Bryant, who scored 27 points, came out shooting for the Jordan mark with 11 first quarter points and got it later on a dunk with 4:57 left in the third. Bryant passed Oscar Robertson and Kareem Abdul-Jabbar earlier in the game.

“LeBron said it best,” said Wade. “It’s a testament to him being healthy, staying healthy. That record he got, with KD (Durant) in the league, I don’t know how long it’s going to last.”

Rose did get one slam, though more gentle than James’, Westbrook’s or Durant’s on a James pass early in the first quarter. But for the East it was mostly Wade and Lebron taking turns throwing lobs to one another.

The West led 39-28 after one quarter and then 88-69 at halftime after Westbrook scored 15 in the second quarter without the least hint of resistance by either team. Westbrook threw one to himself off the backboard while Deron Williams had a dozen in the quarter.

“Well, I don’t know if there was much defense played early on,” agreed Thibodeau. “But it was a great game, and everything that happened you sort of anticipated. The West played very well. They got off to the lead, and I thought our guys got going in the second half. And then it came down to the end, and I thought both teams played extremely hard in the fourth quarter and both teams were trying to win.”

Rose had a nice third quarter playing mostly off the ball with James and scoring a dozen points and hitting all five of his shots, including a pair of threes.

“We knew the first half was terrible where we let them get up by 20 and do whatever they wanted,” said Rose. So we just fought a little bit harder in the second half. Tell Thibs I’ve been working on my jump shot. They were passing me the ball. I was getting it up and tonight it was falling. The beginning of the game I was just trying to feel things out, not trying to be aggressive, getting others into the game. The second half they were giving me shots so I was taking them.”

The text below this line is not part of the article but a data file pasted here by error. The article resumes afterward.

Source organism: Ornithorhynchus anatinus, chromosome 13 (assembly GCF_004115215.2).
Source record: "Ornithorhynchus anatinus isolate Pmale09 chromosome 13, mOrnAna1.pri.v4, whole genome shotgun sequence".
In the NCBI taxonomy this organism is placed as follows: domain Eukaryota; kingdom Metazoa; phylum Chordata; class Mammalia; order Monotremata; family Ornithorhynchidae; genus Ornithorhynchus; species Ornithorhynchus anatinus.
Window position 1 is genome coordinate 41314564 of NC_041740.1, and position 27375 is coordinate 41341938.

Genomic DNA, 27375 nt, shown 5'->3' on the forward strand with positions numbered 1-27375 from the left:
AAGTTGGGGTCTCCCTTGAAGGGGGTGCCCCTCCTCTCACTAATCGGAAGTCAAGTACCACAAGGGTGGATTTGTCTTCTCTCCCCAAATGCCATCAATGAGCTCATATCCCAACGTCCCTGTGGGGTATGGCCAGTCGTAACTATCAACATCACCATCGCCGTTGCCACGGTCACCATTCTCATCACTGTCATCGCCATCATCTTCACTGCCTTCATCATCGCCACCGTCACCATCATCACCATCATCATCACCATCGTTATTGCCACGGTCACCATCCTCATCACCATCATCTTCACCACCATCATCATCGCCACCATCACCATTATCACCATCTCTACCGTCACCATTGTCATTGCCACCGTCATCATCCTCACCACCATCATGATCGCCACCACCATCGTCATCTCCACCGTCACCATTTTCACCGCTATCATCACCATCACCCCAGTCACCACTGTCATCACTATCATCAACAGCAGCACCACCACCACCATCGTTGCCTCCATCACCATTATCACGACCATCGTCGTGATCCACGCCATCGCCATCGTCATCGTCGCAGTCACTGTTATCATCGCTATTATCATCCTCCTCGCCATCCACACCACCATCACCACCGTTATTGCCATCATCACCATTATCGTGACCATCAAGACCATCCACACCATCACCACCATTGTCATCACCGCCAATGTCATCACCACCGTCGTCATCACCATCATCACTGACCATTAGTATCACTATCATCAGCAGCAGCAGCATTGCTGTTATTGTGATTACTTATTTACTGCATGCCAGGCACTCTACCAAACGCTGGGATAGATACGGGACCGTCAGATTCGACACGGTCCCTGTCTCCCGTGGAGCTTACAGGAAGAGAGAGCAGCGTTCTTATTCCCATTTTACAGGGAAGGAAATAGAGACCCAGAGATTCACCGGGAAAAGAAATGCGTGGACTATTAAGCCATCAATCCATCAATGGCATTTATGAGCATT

Still the East team was trailing 124-112 after three as Wade gave Bryant a hard foul and bloodied Bryant’s nose after Bryant made a spin move past Wade and made him look bad. Wade is known to take that kind of shot, and it did stun Bryant, who had just three points in the fourth quarter.

“I obviously didn’t try to draw no blood, but I took a foul,” said Wade. “Kobe fouled me two times in a row, so he’s still got one up on me. But I’m glad that everything was cool and we got back to being competitive and having fun.”

Still, the West team continued to build its lead in the fourth quarter up to 138-118 with 8:19 remaining. It’s generally said, at least in NBA All-Star games, a real game tends to break out the last six minutes of the game, and it came pretty much to form as the East mounted a desperate and almost successful comeback.

There were some light moments first as the players watched Bryant and Andrew Bynum in a timeout video on the scoreboard play a game of password trying to get words that are “things that change.” In giving a clue to Bynum trying to get the word “mind,” Bryant gave the clue that Metta World Peace is sometimes out of his…”

And away they went.

James banked in a 20 footer and Williams, who had 20 points and four threes, made a three to bring the East within 138-128 with 6:17 left. The East players began to play some defense as James had another three, Carmelo Anthony got a three point play and James hit still another three among his record tying six to bring the East within 144-141 with 2:57 left. The mostly indifferent crowd before was chanting defense, and it was a game for a few minutes.

Durant answered with a floater and Westbrook had that angry, powerful slam dunk to make it 148-143 with 1:57 left. But the East was not done. Howard slammed a pick and roll pass from James, Durant threw a lazy pass in the backcourt to Williams for a turnover and score and the East was down one with 1:41 left.

After a Bryant miss, Wade lost the ball on a runout all alone with a chance to take the lead. Griffin then finished a wild West sequence off a pair of offensive rebounds and a put back slam dunk for a 150-147 lead. Wade got it back to one on a pair of free throws after rebounding an Anthony miss, but with less than 24 seconds left. The East fouled Bryant, and with Paul Pierce taunting Bryant from the bench, Bryant missed one to put the East down 151-149 with 16.3 seconds left.